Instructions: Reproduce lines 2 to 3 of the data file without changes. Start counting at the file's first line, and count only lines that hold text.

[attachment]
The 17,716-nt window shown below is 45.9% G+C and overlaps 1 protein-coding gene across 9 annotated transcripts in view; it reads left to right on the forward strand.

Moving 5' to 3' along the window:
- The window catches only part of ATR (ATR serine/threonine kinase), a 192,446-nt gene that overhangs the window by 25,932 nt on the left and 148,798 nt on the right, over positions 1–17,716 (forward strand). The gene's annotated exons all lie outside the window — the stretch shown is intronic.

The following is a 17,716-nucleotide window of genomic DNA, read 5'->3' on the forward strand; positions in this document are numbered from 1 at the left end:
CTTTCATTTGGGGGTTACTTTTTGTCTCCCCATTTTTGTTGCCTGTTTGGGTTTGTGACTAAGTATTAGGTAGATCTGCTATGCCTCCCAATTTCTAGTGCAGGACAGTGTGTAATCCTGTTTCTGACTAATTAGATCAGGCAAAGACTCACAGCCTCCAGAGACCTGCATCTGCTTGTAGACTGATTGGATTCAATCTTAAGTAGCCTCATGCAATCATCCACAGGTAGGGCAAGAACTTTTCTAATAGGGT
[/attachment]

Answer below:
Moving 5' to 3' along the window:
- The window catches only part of ATR (ATR serine/threonine kinase), a 192,446-nt gene that overhangs the window by 25,932 nt on the left and 148,798 nt on the right, over positions 1–17,716 (forward strand). The gene's annotated exons all lie outside the window — the stretch shown is intronic.